Nano-sized conductive wires built by bacteria
Over the years, the Office of Naval Research (ONR) has produced some impressive innovations, from unmanned sub-chasing ships to self-healing paint for armored vehicles. Now, it's turned its attention towards producing new electrical materials, by looking to, and even improving upon nature.
The new research is led by Dr Derek Lovley, head of a team at the University of Massachusetts Amherst, sponsored by the ONR. The work focuses on a bacteria called Geobacter, which produces microbial nanowires.
GET 20% OFF A NEW ATLAS PLUS SUBSCRIPTION
For a limited time, we're offering 20% off a New Atlas Plus subscription.
Just use the promo code APRIL at checkout.BUY NOW
These protrude from the organism, letting it form electrical connections with iron oxides in the ground, helping it to grow. That electrical conductivity is useful for the bacteria, but in its natural state, is too weak for humans to make use of.
"As we learned more about how the microbial nanowires worked, we realized it might be possible to improve on nature's design," said Dr Lovley. "We rearranged the amino acids to produce a synthetic nanowire that we thought might be more conductive."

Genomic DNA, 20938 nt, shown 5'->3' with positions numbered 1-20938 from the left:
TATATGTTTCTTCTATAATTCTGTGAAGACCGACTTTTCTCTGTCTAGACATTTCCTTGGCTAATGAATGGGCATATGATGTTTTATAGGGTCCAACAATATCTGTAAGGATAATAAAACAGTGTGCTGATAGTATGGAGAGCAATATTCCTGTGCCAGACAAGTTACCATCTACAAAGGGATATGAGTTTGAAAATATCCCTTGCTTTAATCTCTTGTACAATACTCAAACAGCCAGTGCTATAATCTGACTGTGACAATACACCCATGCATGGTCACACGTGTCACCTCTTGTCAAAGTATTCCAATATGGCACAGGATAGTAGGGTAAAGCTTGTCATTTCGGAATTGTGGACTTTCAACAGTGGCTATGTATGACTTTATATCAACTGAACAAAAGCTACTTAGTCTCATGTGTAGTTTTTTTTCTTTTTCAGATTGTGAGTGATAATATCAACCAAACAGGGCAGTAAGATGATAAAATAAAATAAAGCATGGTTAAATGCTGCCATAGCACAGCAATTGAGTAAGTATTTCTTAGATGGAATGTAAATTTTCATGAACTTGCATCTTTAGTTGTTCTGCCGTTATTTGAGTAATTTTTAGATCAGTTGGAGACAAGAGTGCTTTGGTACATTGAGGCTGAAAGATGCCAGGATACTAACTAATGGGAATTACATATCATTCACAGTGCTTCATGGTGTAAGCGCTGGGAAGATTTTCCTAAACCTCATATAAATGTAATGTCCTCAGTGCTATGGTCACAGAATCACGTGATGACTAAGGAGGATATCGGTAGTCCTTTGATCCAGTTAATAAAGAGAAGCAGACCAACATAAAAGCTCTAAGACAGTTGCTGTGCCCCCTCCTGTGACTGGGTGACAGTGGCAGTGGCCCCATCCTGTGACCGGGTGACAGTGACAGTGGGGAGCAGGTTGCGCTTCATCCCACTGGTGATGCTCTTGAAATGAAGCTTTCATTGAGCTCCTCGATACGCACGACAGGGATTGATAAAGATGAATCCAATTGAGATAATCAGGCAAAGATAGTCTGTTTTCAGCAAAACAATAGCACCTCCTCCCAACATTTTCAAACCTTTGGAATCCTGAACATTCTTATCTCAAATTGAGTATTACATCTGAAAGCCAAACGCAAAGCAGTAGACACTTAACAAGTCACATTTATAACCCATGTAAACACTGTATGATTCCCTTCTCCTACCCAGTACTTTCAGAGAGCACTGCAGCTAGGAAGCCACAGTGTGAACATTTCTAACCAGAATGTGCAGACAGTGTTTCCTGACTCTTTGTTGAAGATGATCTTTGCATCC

The researchers adjusted the genetic makeup of the bacteria, replacing two naturally occuring amino acids with tryptophan – another amino that's famous for allegedly causing sleepiness when consumed, but that's extremely effective at transporting electrons.
Upon testing, the modified Geobacter hugely surpassed the expectations of the team, with the tryptophan-infused nanowires being some 2,000 times more conductive than the naturally occurring wires. They were also even smaller than their natural counterparts, with a diameter of just 1.5 nanometers (equivalent to 60,000 times thinner than a human hair), and they were more durable.
While it's certainly early days, there are a huge number of potential uses for the tiny wires. For example, their size could make them perfect for use in medical sensors, and the researchers claim that they could be used to feed electrical currents to microbes engineered to produce butanol – an alternative fuel source.
"This is an exciting time to be on the cutting edge of creating new types of electronics materials," said Lovley. "The fact that we can do this with sustainable, renewable materials makes it even more rewarding."